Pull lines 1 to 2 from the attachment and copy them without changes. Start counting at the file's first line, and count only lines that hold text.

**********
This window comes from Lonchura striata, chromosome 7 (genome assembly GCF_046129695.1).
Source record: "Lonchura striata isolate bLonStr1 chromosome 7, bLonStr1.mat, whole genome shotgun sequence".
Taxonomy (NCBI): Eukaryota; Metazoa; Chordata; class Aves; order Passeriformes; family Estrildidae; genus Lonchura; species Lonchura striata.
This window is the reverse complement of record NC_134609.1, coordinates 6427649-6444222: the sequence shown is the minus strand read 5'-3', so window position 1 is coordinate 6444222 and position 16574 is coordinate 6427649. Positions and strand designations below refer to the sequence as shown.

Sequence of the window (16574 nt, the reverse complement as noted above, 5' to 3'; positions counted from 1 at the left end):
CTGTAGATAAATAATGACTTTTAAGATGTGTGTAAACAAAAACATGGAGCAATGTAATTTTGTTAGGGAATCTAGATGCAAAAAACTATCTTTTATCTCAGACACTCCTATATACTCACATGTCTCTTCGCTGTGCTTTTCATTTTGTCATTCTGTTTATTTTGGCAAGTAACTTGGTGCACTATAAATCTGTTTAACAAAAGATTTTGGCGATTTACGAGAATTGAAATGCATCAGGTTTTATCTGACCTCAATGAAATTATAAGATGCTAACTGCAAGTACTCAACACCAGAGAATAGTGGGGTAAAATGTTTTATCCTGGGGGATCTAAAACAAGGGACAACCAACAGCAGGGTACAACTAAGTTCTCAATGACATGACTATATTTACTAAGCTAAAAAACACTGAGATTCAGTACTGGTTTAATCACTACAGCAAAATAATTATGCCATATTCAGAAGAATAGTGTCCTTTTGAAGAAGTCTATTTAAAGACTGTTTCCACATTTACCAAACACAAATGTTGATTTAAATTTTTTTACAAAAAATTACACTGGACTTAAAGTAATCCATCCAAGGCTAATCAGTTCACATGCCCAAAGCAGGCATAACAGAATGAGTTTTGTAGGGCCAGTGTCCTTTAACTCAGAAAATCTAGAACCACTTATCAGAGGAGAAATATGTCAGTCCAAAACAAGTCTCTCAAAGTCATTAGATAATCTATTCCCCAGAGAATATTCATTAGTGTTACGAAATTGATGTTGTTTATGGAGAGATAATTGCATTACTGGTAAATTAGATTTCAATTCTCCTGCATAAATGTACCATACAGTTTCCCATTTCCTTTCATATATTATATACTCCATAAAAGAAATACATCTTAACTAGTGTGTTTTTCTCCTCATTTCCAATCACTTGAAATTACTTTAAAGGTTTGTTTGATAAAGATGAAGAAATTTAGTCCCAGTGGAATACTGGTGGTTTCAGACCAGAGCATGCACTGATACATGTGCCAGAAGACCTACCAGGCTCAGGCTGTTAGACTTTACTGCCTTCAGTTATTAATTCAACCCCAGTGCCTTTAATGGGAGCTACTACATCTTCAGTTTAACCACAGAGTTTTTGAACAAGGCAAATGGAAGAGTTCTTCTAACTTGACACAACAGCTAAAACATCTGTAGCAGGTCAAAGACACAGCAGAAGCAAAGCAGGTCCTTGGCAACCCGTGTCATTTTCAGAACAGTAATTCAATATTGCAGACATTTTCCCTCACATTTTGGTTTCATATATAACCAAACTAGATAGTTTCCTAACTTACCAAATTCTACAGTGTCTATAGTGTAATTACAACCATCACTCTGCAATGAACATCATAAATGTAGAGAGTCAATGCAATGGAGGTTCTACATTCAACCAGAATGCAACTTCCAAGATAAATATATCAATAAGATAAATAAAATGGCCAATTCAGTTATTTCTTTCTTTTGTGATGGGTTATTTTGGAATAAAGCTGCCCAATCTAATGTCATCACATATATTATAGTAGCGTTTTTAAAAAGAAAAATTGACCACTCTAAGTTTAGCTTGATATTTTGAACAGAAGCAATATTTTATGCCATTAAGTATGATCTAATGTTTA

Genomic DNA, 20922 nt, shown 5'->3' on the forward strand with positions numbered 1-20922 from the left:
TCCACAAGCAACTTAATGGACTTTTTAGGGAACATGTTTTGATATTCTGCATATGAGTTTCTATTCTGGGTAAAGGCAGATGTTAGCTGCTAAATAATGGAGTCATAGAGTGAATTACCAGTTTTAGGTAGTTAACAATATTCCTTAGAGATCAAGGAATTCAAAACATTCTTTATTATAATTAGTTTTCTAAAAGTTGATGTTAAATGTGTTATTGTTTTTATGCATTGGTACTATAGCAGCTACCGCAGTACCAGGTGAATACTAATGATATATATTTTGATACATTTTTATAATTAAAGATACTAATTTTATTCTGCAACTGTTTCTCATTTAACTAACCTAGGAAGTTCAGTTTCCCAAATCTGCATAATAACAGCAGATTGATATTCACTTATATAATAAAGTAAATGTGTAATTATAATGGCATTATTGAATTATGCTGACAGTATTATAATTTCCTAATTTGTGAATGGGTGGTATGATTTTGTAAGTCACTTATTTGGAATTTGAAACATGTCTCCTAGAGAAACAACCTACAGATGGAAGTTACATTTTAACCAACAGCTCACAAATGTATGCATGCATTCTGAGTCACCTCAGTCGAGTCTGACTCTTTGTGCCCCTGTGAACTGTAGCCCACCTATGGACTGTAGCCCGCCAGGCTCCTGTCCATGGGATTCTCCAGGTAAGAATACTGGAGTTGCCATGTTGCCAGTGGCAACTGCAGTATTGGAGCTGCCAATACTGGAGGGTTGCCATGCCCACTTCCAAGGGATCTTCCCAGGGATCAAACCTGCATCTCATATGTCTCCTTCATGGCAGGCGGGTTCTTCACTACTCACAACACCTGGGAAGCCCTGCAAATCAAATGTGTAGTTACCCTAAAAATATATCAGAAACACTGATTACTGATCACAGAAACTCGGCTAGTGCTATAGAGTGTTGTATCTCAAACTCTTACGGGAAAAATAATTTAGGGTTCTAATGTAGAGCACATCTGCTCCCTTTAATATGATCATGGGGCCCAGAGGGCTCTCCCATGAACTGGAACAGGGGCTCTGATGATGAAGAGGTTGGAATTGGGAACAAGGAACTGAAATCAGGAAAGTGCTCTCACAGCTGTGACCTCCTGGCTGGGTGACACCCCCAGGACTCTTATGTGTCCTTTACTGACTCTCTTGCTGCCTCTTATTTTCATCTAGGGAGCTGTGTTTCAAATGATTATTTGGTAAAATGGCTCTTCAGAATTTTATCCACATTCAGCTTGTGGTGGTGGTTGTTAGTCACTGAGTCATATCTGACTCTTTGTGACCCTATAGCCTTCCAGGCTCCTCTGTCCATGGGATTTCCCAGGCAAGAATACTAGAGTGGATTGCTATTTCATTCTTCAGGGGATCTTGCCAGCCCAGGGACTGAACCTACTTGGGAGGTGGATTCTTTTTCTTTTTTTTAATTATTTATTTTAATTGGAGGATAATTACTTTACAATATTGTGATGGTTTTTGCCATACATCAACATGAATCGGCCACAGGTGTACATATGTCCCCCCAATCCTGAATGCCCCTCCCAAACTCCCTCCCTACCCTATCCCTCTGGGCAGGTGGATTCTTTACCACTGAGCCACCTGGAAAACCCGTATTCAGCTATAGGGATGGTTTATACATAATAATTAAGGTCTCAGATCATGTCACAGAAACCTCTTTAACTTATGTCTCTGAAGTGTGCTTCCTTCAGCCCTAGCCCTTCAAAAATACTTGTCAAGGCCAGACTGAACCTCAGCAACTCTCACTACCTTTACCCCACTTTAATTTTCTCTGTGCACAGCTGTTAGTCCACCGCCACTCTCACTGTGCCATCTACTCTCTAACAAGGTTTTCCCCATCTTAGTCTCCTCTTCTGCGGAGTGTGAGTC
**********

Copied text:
This window comes from Lonchura striata, chromosome 7 (genome assembly GCF_046129695.1).
Source record: "Lonchura striata isolate bLonStr1 chromosome 7, bLonStr1.mat, whole genome shotgun sequence".